A type of stock market order that provides instruction to buy or sell as quickly as possible, at whatever price is currently available.
Market orders can be expensive if there’s not enough volume being traded. If you’re going to trade penny stocks, you should almost never use a market order.
Good Till Canceled Order
A type of stock market order to buy or sell shares that remains open until the trade is made or you cancel the order. Also known as a GTC order.
A type of stock market order to buy or sell shares in which if the order isn’t filled during the day, it’s automatically canceled at the market close.
The statistical measure of how much a stock moves up or down.
Stocks that move up and down wildly are known as volatile stocks. They can provide great profit opportunities, but also come with greater risk.
The measure of a stock’s ability to be bought and sold quickly. More shares being bought and sold means more liquidity.
If there are lots of buyers and sellers trading lots of shares of a stock, you’ll generally find it easier to enter and exit a position.
The number of shares being traded at a point in time.
More trading volume means a stock is more active, and it’s easier to enter and exit positions.
By going long, you’re purchasing shares of a stock and you’re looking to profit if the stock price rises.
When a trader looks to profit from a stock’s price going down.
A trader goes short by borrowing shares from a broker, selling them, and hoping to buy them back and return them to the broker after the price has dropped.
This is where an investor or trader buys more shares of a stock as the price drops, lowering the average price paid for the position.
Averaging down can be an intelligent strategy for long-term investors, but we don’t recommend that active traders do it.
Market capitalization, also known as market cap, is the total value of all a company’s shares.
For example, if a company has one million shares outstanding and the stock price is $10 per share, the market cap will be $10 million.
This is the term for a company’s freely traded shares. Many companies will have large chunks of shares that aren’t tradeable because they’re held by company management or key investors.
As active traders, we generally look for companies with a small public float, as their prices tend to be more volatile.
This is the total number of a company’s shares. It includes both the public float and restricted shares held by management or key investors.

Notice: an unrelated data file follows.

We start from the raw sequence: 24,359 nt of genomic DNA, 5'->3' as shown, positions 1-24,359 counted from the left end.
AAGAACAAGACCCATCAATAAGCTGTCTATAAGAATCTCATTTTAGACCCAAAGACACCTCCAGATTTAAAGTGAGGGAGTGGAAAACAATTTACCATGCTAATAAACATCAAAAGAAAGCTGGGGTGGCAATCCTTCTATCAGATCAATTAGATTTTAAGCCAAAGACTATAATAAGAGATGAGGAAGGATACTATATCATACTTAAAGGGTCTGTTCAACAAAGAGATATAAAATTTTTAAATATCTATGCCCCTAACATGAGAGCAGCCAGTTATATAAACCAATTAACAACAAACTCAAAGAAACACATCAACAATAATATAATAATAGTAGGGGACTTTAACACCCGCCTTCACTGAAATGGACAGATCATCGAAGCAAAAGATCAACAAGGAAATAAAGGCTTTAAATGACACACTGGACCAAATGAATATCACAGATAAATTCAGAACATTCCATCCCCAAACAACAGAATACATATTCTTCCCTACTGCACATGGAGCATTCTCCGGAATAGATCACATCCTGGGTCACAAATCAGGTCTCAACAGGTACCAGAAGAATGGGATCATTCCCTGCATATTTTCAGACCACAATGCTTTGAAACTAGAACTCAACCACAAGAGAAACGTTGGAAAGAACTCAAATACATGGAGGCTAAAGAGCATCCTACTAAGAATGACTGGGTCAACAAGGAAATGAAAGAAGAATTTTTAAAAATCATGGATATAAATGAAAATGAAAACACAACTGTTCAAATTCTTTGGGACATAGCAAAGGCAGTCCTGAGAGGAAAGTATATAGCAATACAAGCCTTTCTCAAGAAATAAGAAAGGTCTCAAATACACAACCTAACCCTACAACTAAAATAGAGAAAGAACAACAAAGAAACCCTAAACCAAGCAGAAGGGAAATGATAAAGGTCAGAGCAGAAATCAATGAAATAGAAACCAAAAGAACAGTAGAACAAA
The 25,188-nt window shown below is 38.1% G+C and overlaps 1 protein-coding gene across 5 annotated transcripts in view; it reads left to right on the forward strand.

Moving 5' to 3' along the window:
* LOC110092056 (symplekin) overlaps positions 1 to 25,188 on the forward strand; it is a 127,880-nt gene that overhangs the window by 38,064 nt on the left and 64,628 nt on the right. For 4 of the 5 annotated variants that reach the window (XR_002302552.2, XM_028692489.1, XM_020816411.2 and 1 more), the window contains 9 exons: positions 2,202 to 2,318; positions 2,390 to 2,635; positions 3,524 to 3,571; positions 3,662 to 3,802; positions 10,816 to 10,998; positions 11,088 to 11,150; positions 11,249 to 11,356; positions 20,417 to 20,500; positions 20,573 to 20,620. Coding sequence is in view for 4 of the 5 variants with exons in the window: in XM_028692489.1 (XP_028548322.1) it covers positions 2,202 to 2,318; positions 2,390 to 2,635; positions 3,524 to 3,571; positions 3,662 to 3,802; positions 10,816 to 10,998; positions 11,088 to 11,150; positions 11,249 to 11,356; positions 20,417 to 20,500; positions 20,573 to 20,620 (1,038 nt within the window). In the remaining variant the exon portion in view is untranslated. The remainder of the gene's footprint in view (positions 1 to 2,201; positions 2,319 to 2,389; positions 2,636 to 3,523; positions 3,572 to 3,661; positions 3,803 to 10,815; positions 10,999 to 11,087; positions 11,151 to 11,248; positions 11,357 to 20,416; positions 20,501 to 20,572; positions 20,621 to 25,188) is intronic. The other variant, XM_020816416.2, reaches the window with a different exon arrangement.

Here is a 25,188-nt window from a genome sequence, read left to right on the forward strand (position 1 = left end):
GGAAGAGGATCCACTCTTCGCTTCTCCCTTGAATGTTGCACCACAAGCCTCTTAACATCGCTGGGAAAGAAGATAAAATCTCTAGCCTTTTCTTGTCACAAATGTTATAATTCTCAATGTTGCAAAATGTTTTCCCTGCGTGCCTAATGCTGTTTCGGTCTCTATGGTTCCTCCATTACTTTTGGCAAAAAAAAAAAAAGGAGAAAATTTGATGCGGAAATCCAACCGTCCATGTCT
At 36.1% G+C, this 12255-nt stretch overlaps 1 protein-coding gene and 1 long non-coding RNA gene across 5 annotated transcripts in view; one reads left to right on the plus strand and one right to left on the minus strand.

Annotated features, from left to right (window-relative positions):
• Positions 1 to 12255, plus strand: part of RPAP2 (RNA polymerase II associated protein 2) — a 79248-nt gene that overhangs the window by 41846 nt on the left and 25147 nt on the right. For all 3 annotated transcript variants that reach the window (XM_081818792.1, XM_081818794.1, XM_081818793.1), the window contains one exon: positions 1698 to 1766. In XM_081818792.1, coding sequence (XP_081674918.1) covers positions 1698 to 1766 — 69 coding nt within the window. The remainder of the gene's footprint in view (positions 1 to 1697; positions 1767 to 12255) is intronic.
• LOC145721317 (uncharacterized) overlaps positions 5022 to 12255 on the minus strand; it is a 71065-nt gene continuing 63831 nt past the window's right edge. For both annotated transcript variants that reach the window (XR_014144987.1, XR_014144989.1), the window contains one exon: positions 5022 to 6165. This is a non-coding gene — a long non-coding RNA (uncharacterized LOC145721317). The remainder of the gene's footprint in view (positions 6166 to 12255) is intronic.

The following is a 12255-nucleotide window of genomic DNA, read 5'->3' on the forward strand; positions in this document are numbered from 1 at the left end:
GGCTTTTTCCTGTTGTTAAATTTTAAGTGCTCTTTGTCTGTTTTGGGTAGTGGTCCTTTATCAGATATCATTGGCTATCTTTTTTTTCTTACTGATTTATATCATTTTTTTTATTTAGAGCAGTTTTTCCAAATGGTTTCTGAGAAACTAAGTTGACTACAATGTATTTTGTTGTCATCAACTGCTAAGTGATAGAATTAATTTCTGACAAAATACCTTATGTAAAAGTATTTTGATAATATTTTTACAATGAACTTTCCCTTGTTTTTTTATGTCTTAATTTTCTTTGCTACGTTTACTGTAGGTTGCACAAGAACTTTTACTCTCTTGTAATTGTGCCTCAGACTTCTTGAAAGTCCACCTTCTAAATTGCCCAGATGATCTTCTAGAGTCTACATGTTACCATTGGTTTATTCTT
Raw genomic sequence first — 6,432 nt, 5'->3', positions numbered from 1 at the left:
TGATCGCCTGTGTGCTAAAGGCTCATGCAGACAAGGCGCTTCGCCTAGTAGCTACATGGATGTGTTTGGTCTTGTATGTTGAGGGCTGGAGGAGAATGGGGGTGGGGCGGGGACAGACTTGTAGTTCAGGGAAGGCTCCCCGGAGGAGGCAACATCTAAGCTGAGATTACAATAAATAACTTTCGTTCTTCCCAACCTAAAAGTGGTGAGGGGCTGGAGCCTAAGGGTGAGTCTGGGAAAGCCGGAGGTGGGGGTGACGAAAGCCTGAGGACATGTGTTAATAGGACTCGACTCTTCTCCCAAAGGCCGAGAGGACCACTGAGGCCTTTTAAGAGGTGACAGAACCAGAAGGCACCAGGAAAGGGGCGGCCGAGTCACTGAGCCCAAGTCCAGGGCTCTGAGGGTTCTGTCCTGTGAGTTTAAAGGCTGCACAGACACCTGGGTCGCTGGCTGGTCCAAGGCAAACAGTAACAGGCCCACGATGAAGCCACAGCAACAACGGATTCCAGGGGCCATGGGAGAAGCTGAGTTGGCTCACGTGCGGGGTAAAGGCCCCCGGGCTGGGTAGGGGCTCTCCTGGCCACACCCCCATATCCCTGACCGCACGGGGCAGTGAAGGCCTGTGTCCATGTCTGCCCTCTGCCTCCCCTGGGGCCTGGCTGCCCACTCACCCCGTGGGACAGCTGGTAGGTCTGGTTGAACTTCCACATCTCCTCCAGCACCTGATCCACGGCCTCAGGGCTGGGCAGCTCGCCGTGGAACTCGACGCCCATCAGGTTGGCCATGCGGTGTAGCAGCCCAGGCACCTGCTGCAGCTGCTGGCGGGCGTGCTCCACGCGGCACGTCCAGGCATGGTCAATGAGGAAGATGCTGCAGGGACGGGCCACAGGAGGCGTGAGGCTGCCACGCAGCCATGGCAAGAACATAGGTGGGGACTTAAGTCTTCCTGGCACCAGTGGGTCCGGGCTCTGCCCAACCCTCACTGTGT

IPO stands for initial public offering. It’s when a company goes through the process of selling shares on the stock market for the first time.
A company may raise money from investors by offering shares, even after the company’s shares are traded on a stock exchange. This is called a secondary offering.
These are large, stable, well-known companies that are often profitable and pay consistent dividends.
Forex is short for foreign exchange. The term refers to the global trading of currencies in a way similar to the way stocks are traded.
A hedge fund is a type of investment fund that often uses non-standard investment and trading techniques.
Hedge funds generally try to be profitable regardless of whether the market is up or down, and they’re generally reserved for high net worth investors.
Mutual funds are pools of investor money put together to invest in stocks, bonds, and other financial assets.
ETF is short for exchange-traded fund. ETFs are similar to mutual funds in that they’re pools of capital being used for investment purposes. But instead of wiring your money into the fund, you can simply purchase shares of the ETF on a stock exchange.
ADR is short for American Depositary Receipt. These are certificates that represent shares of overseas stocks.
ADRs allow you to buy and sell overseas stocks on U.S. stock exchanges in much the same way you can trade American stocks.
The statistical measure of the way a stock performs compared with the broader market. Investors use beta as a way of understanding how much risk there is in holding a stock.
A person or company that acts as an agent, allowing traders and investors to buy and sell stocks. Need help picking a broker? Find out more here.
The practice of entering and exiting stock trades within a single day.
For example, if you purchase a stock in the morning, then sell it for a profit in the afternoon, you’ve day traded.
This is when a company pays a portion of its earnings to its shareholders. Long-term investors and retirees generally focus on dividends.
The visual graph of the price of a stock over time. Traders use stock charts as a way to help them interpret what the stock price is doing and what’s likely to happen next.
A stock exchange is an entity where stocks are bought and sold. The most well-known stock exchanges are the New York Stock Exchange (NYSE) and the Nasdaq.
Execution is the act of fulfilling a stock trading order.